Curator: A person whose job it is to research and manage a collection and organize exhibitions.
|Wipe Out: Eliminate
Use up: Use until nothing is left
Spread out: Cover a large area
Scale down: Reduce the quality/quantity
Dispose off: Get rid off
Phase out: Stop gradually
endangered species: categories of animals or plants that are in danger of becoming extinct
exhaust fumes: the toxic gases given off by vehicles powered by petrol
flash floods: floods that happen quickly
fossil fuels: energy resources like gas and oil that are produced deep below the ground over millions of years
to get back to nature: to live a life that is closer to nature
global warming: the increasing temperature of the world brought about by gases such as carbon dioxide
humanitarian aid: the act of showing support to people struggling to survive
impact on: the effect on
|genetically modified: changed from usual using genes
Toxic Waste: harmful waste
Quarintine: a place of isolation where contageous disese is treated
Green Belt: an area of open land around a city, on which building is restricted.
Ecosystem: a biological community of interacting organisms and their physical environment.
the natural world: the world of nature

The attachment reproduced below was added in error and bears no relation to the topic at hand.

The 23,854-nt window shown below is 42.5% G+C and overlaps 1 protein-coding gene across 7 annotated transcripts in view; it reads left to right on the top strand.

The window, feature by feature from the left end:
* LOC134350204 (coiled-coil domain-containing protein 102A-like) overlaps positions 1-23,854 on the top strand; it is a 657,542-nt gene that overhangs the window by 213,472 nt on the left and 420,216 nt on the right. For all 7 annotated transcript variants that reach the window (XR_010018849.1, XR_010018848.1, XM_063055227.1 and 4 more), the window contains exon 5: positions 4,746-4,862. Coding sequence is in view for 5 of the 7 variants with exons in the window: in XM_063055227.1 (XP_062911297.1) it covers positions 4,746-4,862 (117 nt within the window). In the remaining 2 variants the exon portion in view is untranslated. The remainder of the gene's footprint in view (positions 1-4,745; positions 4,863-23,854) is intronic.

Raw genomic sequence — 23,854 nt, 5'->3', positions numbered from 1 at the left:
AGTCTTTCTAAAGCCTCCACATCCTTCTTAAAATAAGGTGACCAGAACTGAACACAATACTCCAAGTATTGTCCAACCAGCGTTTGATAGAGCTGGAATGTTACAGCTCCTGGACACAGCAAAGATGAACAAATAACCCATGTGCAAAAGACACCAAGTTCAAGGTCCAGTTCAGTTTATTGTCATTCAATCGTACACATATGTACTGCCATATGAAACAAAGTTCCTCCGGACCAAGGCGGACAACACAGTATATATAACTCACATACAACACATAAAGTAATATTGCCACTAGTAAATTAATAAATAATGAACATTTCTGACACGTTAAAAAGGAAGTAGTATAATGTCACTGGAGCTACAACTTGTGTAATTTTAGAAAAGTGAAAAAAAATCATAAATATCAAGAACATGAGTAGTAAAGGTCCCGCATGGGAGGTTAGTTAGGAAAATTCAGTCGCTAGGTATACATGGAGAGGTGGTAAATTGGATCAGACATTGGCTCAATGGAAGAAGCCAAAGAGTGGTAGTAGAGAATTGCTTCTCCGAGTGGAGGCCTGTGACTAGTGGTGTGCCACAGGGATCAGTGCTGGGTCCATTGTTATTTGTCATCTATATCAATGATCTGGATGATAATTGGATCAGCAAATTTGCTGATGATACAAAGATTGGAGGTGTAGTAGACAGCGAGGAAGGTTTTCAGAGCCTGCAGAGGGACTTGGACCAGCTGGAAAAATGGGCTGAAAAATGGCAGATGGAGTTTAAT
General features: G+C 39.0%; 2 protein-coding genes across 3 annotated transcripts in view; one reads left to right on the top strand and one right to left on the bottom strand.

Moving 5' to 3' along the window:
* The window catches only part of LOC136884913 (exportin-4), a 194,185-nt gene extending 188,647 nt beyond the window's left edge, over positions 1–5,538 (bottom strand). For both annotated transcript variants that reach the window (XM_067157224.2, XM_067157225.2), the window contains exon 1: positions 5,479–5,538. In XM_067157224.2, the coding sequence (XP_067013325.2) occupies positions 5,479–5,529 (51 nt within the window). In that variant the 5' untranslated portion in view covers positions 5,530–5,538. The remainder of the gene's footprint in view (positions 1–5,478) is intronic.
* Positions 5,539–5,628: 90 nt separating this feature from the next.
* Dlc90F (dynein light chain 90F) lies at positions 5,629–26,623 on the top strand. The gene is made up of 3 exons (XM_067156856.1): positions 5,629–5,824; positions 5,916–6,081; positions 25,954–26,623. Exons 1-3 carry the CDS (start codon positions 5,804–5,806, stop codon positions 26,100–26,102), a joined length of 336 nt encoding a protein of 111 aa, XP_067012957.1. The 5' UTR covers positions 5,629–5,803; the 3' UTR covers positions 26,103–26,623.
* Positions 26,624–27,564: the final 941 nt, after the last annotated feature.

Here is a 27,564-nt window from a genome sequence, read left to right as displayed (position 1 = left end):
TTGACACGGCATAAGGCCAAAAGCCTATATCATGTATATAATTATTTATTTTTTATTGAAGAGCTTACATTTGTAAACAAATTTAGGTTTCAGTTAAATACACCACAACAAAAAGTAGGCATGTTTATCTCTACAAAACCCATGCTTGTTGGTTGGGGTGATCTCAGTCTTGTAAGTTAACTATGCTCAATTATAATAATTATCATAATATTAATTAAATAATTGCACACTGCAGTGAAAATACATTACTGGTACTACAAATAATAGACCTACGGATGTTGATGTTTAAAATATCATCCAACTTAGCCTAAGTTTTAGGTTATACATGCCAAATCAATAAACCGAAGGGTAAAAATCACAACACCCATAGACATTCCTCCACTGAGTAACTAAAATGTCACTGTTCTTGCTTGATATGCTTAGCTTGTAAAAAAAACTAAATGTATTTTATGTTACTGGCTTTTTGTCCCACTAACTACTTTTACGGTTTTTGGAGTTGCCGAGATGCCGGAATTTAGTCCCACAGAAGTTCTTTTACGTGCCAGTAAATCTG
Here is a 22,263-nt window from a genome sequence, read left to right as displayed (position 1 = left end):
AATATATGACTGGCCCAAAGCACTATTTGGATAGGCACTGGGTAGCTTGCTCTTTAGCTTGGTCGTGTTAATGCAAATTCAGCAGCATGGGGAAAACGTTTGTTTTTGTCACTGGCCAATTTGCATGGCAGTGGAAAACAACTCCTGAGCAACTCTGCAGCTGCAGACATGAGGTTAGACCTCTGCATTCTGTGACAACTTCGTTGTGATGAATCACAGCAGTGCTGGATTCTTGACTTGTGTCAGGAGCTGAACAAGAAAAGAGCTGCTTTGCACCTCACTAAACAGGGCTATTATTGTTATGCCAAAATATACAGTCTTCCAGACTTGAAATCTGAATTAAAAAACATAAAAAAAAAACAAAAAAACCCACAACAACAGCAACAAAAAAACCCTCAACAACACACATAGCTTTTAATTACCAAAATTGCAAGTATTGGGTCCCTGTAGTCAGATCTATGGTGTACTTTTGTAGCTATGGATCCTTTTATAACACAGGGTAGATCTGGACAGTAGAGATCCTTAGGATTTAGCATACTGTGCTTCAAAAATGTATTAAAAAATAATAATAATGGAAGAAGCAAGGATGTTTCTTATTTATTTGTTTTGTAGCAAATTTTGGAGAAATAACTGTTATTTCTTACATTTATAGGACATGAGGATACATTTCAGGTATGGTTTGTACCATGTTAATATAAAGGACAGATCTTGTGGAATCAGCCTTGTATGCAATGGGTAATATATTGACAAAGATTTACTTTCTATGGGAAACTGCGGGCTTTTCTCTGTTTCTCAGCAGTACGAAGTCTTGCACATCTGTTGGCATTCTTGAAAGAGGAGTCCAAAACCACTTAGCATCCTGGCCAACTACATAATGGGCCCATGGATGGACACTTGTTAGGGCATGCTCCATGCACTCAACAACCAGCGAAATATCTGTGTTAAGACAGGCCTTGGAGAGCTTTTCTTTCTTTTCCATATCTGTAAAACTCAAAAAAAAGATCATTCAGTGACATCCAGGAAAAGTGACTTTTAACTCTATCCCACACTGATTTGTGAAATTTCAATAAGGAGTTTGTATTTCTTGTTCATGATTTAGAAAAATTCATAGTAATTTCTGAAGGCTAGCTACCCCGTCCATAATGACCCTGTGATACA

oil spill: waste usually deposited in the seas and oceans after an accident at sea
poaching: to hunt and kill wild animals illegally
pressure group: a group of people who try to raise awareness of issues and try to affect the views and actions of people and organisations
toxic waste: poisonous, unwanted rubbish often produced by industrial processes
wildlife conservation: to protect animals and plants and their habitats
| Sedentary lifestyle: involving little or no physical activity
Vulnerable: exposed to the possibility of being attacked
Stress-related: relating to prressure
overweight : fat
cutbacks: reducing the intake of something
incurable: having no cure
examination: check up
therapy: a type of treatment
catch a cold: catch common cold
healthy diet: diet which is healthy
work out: exercise
| as fit as fiddle: healthy
dietary habits: food habits
unhealthy habits: habits which may cause disease
be in shape: maintaing the physical fitness
mental health: stress free hea;th
to be over the worst: to have got through the most serious or uncomfortable stage of an illness
to phone in sick: to call work to explain you won’t be attending work due to illness
to make a speedy recovery: to recover quickly from an illness
deported: expel from country
expatriate: living outside their native country
repatriated: return to own country
persona: aspect of someones character
economic migrants: migrants for business